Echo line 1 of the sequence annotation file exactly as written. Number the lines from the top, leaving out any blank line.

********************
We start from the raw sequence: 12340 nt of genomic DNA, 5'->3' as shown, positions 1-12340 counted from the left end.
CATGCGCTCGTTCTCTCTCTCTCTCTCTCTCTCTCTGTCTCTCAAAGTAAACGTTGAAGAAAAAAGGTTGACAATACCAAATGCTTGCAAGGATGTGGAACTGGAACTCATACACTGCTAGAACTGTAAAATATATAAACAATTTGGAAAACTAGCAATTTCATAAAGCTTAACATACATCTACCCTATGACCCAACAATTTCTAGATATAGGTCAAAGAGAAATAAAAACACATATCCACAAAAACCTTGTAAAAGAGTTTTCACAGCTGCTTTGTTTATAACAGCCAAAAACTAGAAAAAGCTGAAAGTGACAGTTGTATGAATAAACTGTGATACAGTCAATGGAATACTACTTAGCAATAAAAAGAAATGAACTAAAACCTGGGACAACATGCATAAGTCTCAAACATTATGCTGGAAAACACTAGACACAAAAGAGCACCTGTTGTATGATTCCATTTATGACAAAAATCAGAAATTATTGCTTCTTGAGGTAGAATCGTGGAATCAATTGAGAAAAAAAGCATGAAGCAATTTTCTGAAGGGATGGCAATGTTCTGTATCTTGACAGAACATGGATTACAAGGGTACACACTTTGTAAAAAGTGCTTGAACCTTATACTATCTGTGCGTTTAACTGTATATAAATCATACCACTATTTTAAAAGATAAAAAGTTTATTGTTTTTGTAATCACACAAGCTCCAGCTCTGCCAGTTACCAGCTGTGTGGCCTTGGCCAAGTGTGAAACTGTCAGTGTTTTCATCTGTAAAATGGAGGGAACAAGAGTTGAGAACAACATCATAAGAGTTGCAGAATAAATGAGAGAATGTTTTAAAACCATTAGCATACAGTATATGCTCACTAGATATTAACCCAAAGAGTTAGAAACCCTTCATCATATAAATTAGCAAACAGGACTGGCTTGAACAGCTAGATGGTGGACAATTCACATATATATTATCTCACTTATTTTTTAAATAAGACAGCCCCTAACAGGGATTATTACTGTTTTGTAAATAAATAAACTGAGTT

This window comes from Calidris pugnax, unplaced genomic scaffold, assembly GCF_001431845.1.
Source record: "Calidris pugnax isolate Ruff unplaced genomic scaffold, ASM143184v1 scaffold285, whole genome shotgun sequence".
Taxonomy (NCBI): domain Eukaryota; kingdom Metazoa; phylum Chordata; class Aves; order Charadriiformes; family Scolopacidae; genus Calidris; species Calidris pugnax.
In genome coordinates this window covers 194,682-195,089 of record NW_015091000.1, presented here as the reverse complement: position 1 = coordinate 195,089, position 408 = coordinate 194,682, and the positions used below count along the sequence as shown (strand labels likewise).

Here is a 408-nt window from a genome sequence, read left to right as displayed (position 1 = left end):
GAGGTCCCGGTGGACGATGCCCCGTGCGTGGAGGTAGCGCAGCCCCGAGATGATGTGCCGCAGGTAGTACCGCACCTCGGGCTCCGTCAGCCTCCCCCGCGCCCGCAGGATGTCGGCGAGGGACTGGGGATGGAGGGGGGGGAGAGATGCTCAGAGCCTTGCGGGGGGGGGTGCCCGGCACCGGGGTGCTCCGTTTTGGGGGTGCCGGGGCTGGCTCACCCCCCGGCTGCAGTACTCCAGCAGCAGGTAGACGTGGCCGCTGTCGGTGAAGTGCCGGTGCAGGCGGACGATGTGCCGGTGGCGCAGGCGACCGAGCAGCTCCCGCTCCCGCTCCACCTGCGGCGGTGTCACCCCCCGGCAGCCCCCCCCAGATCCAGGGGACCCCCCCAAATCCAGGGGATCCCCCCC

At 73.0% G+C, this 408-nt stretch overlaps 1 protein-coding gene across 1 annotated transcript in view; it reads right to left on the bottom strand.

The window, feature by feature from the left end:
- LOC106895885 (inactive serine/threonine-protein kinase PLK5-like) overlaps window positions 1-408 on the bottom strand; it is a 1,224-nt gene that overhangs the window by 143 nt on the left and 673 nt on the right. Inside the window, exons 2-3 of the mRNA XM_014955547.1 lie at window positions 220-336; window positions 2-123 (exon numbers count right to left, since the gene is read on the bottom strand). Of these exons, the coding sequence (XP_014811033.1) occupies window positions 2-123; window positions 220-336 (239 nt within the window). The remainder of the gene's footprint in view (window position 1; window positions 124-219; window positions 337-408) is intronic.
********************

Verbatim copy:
We start from the raw sequence: 12340 nt of genomic DNA, 5'->3' as shown, positions 1-12340 counted from the left end.